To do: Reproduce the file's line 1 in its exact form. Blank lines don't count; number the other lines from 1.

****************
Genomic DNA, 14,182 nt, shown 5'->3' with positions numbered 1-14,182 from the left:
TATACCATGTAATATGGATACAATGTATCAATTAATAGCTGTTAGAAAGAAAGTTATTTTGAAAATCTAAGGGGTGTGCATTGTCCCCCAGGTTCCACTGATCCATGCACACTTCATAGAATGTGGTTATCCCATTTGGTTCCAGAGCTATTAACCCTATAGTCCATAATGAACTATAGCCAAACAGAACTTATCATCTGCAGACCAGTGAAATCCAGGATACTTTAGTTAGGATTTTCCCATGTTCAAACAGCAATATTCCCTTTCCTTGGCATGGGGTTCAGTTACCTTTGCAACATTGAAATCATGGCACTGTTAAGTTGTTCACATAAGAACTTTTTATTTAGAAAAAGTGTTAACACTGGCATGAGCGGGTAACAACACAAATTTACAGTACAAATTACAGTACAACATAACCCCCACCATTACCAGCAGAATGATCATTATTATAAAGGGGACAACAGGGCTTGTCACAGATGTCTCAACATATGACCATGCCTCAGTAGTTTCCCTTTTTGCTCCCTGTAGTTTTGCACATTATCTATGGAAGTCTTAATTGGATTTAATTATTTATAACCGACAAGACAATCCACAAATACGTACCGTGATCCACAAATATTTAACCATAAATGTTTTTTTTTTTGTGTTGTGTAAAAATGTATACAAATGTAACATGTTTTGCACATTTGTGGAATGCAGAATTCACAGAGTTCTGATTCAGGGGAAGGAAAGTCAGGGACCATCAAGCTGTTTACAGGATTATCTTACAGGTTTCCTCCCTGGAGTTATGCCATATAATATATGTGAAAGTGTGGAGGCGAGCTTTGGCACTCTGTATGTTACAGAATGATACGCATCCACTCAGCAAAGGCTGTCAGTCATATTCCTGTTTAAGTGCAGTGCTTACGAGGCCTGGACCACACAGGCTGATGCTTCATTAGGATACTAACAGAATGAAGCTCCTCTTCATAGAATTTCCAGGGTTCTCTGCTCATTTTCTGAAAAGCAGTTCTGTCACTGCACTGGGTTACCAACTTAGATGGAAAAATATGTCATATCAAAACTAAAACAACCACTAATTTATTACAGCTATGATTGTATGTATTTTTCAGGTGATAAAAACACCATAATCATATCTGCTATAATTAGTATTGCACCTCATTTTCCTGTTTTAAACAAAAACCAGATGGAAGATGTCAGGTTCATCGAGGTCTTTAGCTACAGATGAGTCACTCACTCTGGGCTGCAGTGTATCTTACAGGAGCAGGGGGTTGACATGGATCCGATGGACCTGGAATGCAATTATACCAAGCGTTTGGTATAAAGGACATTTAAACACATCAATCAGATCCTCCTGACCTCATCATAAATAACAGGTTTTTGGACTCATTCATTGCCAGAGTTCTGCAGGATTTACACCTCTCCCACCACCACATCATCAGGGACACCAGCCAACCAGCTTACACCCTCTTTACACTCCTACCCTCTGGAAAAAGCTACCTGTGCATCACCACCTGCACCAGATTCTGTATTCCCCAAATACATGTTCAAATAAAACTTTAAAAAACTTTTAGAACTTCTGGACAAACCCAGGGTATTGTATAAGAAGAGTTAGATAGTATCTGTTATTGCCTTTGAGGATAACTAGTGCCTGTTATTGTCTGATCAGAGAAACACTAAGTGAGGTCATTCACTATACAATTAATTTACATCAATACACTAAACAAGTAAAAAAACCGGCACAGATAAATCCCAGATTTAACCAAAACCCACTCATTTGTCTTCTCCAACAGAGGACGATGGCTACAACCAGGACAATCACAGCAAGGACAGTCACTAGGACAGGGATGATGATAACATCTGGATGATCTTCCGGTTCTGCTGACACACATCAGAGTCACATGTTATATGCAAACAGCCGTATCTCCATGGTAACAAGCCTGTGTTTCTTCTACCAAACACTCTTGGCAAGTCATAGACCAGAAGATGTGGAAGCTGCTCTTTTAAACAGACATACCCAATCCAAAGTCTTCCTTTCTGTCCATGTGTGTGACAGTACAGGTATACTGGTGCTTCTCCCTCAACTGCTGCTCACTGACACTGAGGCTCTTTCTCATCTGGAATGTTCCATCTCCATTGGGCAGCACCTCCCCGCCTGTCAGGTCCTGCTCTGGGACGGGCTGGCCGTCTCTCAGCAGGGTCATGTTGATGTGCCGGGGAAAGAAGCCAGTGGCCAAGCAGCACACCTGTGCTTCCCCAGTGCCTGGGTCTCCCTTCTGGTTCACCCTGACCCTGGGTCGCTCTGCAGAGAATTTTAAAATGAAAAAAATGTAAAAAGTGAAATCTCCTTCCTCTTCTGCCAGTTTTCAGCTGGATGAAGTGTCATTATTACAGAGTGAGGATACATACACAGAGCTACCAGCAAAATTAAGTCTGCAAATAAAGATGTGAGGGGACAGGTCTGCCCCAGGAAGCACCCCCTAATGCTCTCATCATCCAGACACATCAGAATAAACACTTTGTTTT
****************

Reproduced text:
Genomic DNA, 14,182 nt, shown 5'->3' with positions numbered 1-14,182 from the left: